By Sarah T. Jayyousi, MSW, LPCC, LCSW – Updated April 1, 2022
We are now in year three of a global pandemic with some hope that things are moving in the right direction. The COVID-19 pandemic and other stressful events in the world have impacted our lives in a variety of ways. These are challenging times that may cause anxiety and stress, especially if you are constantly following the news or anxious about your loved ones or your health. It is essential to stay informed and equally necessary to engage in physical, psychological and spiritual self-care. A holistic approach is important in reducing stress and anxiety and helping you stay connected to others in your community. This can include a combination of proper nutrition, regular exercise, maintaining supportive contact with family and friends and utilizing your surrounding community (cultural groups, support groups, church, synagogue, mosque, etc.).
If you are healthy and feel comfortable visiting your friends and family members, it’s great to get back to social engagements while following safety protocols. Social contacts can be powerful in helping us feel supported and make connections with individuals we care about. Even a short visit or a walk with a supportive individual can make a difference in feeling less isolated. Due to social distancing, we isolated ourselves for the past two years and this may have become the new normal and being with others can be anxiety-provoking. However, as human beings, we thrive in environments where we make connections and have social interactions. Strong support systems and social ties with loved ones can help us manage stress and anxiety and cope with stressful life experiences.
We are never sure when the stressor or when another variant will come, but we will find ways to adapt, as humankind has done for centuries. Here are some mental health tips to keep in mind while you cope with the ever-changing pandemic:
Be Proactive and Engage In Holistic, Meaningful Activities
From history, such as the Spanish flu of 1918-1919, we know mental health problems and first-time psychiatric hospitalizations increased significantly during and after a pandemic. If we take measures to be proactive and engage in holistic and meaningful activities, we can reduce negative impacts. A consistent daily routine will help bring a sense of normalcy to your life. This can also include taking breaks from computers, phones and TV screens and engaging in a joyful activity such as a mindful walk.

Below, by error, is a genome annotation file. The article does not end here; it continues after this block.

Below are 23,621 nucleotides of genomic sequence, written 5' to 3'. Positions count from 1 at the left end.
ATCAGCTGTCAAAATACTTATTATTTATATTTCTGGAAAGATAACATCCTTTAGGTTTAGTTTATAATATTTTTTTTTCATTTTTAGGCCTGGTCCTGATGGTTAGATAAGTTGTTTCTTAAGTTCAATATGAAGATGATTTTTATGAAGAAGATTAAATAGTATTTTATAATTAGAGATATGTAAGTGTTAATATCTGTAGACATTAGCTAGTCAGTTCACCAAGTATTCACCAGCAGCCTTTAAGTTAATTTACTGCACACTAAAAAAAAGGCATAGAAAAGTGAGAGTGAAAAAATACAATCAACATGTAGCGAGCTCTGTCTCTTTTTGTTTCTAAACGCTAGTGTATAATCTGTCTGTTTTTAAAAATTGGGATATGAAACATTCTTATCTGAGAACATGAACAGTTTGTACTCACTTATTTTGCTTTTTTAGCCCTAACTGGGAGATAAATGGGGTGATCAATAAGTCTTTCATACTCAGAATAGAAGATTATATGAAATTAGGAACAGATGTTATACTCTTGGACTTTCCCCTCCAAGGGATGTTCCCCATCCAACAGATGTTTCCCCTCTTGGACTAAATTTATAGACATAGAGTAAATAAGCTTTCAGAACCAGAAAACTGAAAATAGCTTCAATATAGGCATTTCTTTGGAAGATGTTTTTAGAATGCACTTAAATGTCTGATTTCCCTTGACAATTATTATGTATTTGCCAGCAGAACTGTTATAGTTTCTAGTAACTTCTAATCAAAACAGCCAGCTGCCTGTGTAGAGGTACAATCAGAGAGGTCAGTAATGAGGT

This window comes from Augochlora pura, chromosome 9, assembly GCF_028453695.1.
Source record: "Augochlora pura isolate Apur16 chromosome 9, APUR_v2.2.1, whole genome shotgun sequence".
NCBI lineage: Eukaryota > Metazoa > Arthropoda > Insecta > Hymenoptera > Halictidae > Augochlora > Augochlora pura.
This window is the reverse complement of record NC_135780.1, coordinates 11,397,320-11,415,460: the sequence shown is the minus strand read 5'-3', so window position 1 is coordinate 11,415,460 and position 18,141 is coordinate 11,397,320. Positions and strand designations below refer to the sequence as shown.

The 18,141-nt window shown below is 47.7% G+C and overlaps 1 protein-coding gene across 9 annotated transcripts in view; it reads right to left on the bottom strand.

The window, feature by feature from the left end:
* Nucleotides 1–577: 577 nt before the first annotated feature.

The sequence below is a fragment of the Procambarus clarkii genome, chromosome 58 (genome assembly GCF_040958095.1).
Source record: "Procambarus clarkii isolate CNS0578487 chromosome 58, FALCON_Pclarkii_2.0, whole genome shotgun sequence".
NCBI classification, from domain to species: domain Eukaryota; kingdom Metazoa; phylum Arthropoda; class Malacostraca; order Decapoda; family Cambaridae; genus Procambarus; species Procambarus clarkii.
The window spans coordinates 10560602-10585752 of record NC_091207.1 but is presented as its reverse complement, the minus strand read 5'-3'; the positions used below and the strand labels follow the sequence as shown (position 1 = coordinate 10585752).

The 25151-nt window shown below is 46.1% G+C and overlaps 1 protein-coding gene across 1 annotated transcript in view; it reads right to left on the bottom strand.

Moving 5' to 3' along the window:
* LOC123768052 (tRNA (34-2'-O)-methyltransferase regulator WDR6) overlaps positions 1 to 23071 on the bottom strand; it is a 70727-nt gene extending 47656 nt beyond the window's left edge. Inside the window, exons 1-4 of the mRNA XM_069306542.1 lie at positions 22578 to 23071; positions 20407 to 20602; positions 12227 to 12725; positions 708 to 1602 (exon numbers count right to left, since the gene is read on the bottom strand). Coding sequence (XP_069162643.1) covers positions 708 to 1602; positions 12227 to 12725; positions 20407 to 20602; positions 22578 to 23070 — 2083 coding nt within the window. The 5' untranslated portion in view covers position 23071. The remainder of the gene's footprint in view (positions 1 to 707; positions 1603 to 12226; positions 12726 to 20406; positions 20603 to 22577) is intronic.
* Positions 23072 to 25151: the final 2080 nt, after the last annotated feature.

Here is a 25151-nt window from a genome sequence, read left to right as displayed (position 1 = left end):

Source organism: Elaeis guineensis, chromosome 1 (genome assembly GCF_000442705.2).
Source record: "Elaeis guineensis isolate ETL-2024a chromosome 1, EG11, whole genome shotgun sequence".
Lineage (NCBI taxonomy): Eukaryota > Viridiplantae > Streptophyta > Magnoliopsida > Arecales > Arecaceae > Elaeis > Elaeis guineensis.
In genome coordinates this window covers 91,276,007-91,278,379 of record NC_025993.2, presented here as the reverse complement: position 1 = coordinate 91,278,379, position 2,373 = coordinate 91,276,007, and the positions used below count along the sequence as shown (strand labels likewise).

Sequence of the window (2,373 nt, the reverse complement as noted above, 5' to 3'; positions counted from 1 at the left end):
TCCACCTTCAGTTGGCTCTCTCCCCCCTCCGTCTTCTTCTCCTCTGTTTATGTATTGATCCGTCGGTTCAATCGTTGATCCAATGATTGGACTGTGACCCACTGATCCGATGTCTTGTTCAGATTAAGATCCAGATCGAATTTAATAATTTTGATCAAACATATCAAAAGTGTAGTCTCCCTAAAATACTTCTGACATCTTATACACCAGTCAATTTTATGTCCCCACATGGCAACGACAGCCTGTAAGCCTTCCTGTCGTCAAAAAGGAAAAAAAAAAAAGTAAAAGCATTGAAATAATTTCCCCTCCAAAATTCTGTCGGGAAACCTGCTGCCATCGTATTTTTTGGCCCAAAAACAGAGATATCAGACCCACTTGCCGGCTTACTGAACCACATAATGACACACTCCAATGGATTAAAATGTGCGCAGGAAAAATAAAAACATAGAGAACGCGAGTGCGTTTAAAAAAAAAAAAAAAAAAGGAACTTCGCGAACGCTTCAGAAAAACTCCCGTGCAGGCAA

Social Distancing Does Not Need To Include Social Isolation
Support of family, friends, neighbors and community can be helpful. Many of us feel happier, less anxious and more centered when we help and give to others. We can stay preoccupied and paralyzed by fear, or we can take steps to engage our community and help those in need. A few of my colleagues and friends are helping in food pantries, donating to social causes or calling elderly acquaintances to offer help and support. Growing connections with colleagues and the community and assisting others can be very meaningful and provide us with a deeper sense of purpose.
Separate Yourself from Your Thoughts
In Western society, we tend to focus on our thoughts, and those thoughts or strong emotions can be distressing and impact our lives. Separating ourselves from our thoughts can be helpful. We are not our thoughts and emotions, we simply experience them. Suppose you find yourself anxious about a particular issue. In that case, it may help to say to yourself, “I am noticing that I have a thought about…”. Separating yourself from negative thoughts can reduce their negative impact and help you focus on the present moment.
We are human beings capable of adapting and thriving in times of hardship. Mindfulness exercises are helpful and can help manage stress, improve sleep and even reduce blood pressure. Engaging in mindful activities, such as art, prayer or yoga can also help us stay in the present and assist in coping with stressors. UCLA has an excellent site with podcasts including Mindfulness in Difficult Times and more. Visit uclahealth.org/marc/meditation-at-the-hammer to learn more.
You can also visit our partners at the National Alliance on Mental Illness or NAMI at nami.org/covid-19 or call 1-800-950-NAMI (6264) for assistance. You can also text “NAMI” TO 741741.
Finally, Tri-City Medical Center Outpatient Behavioral Health Services has in-person and virtual treatment options for patients who may benefit from Intensive Outpatient Program (IOP) care. These include programs for major depression, anxiety disorders and more. To get started, please call 760.940.5051.
May you stay healthy and balanced and continue adapting in these rapidly changing times!